HTML5 Is Live

Article Featured Image

says Glen Shires, a software engineer and speech specialist at Google and one of the driving forces behind the Web Speech API.

Shires adds that the Web Speech API “provides great flexibility in configuration and usage of speech recognition and speech synthesis, and it provides developers the freedom to define and implement custom [voice-only and multimodal] user interfaces.”

It also allows programmers to decide whether to use a browser’s default speech engine or select from other available engines. “The Web Speech API provides very direct use of all of a computer’s speech recognizers,” Burnett adds.

The Web Speech API will have very broad appeal for use in voice Web search; voice command and control of applications and devices; collecting domain-specific inputs, including those where later inputs depend on those given earlier; continuous recognition of open dialogues, such as dictating an email; and filling in Web forms. Other use cases will include translations, reading incoming email messages and dictating outgoing ones, dialogue systems, multimodal interactions, and driving directions.

The W3C Speech API Community Group published the Web Speech API in October 2012, largely at Google’s behest. A few months later, Google threw its weight behind the Web Speech API, which developers can now use to integrate speech recognition capabilities into their Chrome and Android Web apps in more than 30 languages.

Shires notes that Google uses the Web Speech API for voice input with its search and translation engines. Google Chrome users can also fill in text fields using speech. When speech input is enabled, a small microphone icon appears on the screen. Clicking on this icon will launch a small tool to show that voice recording is taking place.

The one caveat, though, is that the browser will still require an external service to handle speech-to-text conversion. As such, users will need an Internet connection for speech input to work. As a developer, this is something to keep in mind if you plan for your Web application to work offline.

Some Smaller APIs

A subset of the Web Speech API is the Speech Synthesis API, which will allow Web sites to speak or, more specifically, read aloud their content. The number of voices and languages available will depend on the browser used: Google’s Chrome browser, for example, currently supports nine languages and several male and female voices.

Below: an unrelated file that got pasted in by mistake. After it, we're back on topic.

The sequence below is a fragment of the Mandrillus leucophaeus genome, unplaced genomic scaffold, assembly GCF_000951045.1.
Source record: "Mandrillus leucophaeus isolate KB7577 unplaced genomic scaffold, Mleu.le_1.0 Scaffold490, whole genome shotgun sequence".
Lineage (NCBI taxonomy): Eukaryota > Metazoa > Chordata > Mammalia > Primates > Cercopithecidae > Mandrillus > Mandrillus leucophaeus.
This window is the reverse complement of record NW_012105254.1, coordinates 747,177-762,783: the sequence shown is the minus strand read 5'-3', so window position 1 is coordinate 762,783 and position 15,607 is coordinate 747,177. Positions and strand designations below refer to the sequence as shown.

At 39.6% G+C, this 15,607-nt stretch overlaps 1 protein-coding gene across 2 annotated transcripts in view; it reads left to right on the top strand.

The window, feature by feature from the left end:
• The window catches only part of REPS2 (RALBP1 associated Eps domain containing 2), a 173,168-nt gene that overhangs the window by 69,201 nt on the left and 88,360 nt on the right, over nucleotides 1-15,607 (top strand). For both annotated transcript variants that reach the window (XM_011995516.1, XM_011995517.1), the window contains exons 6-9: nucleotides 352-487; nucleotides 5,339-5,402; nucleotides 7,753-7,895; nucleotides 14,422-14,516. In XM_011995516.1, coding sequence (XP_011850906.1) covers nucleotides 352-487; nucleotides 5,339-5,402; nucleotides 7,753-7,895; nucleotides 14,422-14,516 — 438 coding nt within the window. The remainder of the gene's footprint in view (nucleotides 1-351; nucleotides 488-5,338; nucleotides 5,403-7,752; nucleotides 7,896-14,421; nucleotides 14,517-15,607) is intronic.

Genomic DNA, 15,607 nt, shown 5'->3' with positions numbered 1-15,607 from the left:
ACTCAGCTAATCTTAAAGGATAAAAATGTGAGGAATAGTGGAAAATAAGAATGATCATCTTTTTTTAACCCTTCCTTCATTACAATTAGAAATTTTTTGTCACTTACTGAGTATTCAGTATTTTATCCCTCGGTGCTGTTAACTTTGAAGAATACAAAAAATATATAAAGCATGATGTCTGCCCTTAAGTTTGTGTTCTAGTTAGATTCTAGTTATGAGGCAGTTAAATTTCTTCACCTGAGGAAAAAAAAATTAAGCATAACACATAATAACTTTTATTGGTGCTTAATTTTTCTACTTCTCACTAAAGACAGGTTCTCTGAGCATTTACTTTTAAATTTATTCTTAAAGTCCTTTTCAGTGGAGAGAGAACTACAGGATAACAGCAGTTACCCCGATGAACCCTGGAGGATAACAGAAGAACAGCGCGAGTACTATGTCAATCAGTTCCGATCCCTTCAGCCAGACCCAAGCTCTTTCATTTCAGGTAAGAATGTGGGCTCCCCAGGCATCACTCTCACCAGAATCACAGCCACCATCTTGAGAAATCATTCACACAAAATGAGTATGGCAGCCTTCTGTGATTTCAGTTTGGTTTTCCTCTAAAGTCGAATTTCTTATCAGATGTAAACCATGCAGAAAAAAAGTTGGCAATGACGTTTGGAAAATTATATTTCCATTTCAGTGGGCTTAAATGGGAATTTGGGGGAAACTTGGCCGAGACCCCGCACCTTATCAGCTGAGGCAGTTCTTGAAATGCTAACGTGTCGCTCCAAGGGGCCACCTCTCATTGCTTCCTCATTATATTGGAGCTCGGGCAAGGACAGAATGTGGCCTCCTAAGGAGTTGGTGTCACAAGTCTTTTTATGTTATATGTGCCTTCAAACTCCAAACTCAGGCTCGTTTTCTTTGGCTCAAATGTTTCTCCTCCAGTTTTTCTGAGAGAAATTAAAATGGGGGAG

Programmers can also adjust the speed, pitch, and tone of the voice right within the coding level. Other controls, such as volume, start, stop, and pause, can be coded right within the application layer.

With the Speech Synthesis API, it only takes two lines of code to get Web apps talking to users. All the programmer needs to do is create a new instance of <SpeechSynthesisUtterance> and paste in the text that he’d like spoken. This utterance object also contains information about how the text should be spoken, including the language, voice, pitch, tone, volume, and speed.

Developers can choose to visually highlight the words or phrases that the application is synthesizing or coordinate the synthesis with animations, such as an avatar speaking.

Via the associated HTML5 Speech Recognition API, programmers can create situations where JavaScript will have access to a browser’s audio stream and be able to convert it to text. The user will be asked to allow the app access to his computer’s microphone. If he allows access, he can start talking, and when he stops, the results of the speech capture will be made available as a JavaScript object.

A WebRTC World

Another companion piece to HTML5 is Web Real-Time Communications (WebRTC), an open-source gateway that allows for video and voice communications between multiple computers over the Internet.

WebRTC seeks to embed real-time voice, text, and video communications directly into Web browsers. End users do not have to download special software or even use the same Web clients or browser plug-ins to communicate directly with one another.

The WebRTC specification allows Web apps access to the microphones and cameras on computers or mobile devices. “It is important for Web apps that want to use speech recognition, because they do not need special plug-ins that give them access to the audio and video,” Burnett explains. “It allows for communication between devices. It allows Web applications to do something 

SpeechTek Covers
for qualified subscribers
Subscribe Now Current Issue Past Issues
Related Articles

Growing the Pool of Speech Developers

College students combine creativity with hands-on learning.

WebRTC Enables Dual-Language Speech

Anticipating the powerful impact of cross-language talking.

Media Standards for the Web: WebRTC and WebAudio

WebRTC and WebAudio add speed and simplicity.

The 2014 Speech Luminaries